Why do I not compare with the ASUS Xonar Essence STX? As I wrote in an earlier review, this card is potentially better than others but its default opamps are not quite good while my replacements for the I/U stage were deficient in one respect or another. For example, the NJM2114 has a poor control of bass, minor distortions of tonal balance and muddy and loud highs which can be easily heard in recordings of a drum. The NE5532 improves bass sounds, removes the coloring, but does not clean the highs and limits the dynamics. Thus, with every opamp I tested the Essence was inferior to its opponents in some specific parameter but it always delivered a detailed sound, saturated timbres, good spatial resolution and clarity. Could it be the effect of special capacitors? I might have achieved optimal characteristics by buying and testing other opamps and this would have made the Essence even more superior to other sound cards.
Does the Auzen Forte react to opamp replacements? Being unsatisfied with its sound on the first day of my tests, I replaced its LME49720 with AD826 but the difference was negligible. The sound of the AD826 had left an ambiguous impression on me in my tests of the Auzen Prelude, the LM4562 proving a better option.
Having used (i.e. warmed up) the Forte for a month, I made another try and could hear the difference right away. The AD826 makes the smallest details somewhat fuzzy, but creates a good volumetric stereo panorama with a distinct perspective and much better separation of instruments. Vocals and wind instruments are more impressive and bass sounds are more defined. High frequencies are softer and more detailed, but the overall sound acquires a certain melancholy hue I find it difficult to describe.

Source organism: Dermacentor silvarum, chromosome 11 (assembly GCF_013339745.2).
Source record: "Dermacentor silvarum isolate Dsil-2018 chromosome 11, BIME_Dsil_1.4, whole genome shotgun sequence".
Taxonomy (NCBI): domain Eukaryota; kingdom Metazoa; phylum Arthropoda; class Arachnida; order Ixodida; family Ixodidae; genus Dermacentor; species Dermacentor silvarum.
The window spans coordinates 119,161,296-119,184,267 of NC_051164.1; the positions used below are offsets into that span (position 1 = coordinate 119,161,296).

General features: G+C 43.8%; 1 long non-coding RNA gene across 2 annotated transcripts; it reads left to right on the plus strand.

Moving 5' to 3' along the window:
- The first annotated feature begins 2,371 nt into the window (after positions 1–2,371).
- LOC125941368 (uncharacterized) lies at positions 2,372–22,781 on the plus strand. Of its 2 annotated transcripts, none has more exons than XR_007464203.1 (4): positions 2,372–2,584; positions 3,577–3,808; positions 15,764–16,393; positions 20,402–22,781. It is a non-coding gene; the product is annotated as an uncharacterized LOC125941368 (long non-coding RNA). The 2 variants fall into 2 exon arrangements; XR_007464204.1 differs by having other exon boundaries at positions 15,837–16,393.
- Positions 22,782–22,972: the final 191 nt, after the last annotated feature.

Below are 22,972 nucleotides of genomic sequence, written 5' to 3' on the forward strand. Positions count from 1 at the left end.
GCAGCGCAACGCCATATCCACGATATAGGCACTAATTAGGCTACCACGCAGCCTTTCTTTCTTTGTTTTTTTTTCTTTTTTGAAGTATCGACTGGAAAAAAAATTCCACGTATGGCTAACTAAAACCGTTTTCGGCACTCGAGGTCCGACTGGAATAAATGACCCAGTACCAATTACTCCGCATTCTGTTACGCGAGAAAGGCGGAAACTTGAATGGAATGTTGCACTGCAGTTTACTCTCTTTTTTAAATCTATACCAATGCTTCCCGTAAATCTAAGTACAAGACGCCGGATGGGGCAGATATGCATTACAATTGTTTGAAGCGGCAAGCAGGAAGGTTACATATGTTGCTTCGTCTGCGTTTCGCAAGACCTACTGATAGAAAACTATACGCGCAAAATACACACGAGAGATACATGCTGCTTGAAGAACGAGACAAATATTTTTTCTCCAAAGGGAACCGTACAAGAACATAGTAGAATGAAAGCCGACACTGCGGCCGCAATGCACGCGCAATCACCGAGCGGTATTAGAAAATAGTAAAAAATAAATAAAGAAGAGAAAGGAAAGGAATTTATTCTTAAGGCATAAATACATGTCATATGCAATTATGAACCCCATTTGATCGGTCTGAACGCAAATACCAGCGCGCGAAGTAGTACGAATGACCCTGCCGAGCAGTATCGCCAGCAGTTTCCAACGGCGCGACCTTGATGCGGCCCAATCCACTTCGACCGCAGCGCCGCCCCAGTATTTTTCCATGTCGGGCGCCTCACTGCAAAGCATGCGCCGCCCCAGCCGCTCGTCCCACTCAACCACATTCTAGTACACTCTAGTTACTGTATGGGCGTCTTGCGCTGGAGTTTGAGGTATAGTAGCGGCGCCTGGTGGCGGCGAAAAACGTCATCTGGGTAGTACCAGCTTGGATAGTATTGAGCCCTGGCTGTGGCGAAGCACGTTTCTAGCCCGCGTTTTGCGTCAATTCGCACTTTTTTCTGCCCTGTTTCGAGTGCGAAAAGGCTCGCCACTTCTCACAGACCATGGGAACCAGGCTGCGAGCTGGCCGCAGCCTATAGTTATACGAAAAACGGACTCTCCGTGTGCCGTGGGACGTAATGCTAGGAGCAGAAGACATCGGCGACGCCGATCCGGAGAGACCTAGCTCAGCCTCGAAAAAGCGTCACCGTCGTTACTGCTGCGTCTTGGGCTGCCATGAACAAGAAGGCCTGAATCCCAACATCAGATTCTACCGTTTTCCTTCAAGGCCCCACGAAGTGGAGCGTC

Next I tried an OPA2132P but not for long because I heard a caricature of music with a toy-like scene and a strong coloring of all frequencies. That was queer because this opamp had done well enough on the Auzen Prelude.
Not hoping for any good outcome, I installed an NE5532P on the card and was surprised once again. This time it was a pleasant surprise. The changes in the sound scene were almost the same as with the AD826.
The older NE5532 could not deliver as high resolution as the newer chip, but was still better than the default LME49720 in some parameters. Frankly speaking, I can’t even explain this by comparing their specs.
And the biggest surprise was when I installed an AD823 which changed the card’s character completely. The lack of micro dynamics and poor echeloning are nonexistent with the AD823! Dynamics is even overemphasized occasionally. The sound scene is drawn very finely (even though not very deep). Environmental acoustics can be heard distinctly. Applause is finally as good as real. String instruments get more realistic, violins being most exciting. The binaural recordings from the Audio STAX – The Space Sound disc were reproduced without a flaw and I was ready to call the AD823 the ideal option for the Auzen Forte but then I quickly realized that most musical albums were irritatingly sharp with this opamp. The tonal balance is shifted into the high-frequency area and the sound is overall too shrill, especially when reproduced via the integrated headphone amplifier. Thus, each of the opamps I tested had some drawbacks and I had to go on looking for an optimal option.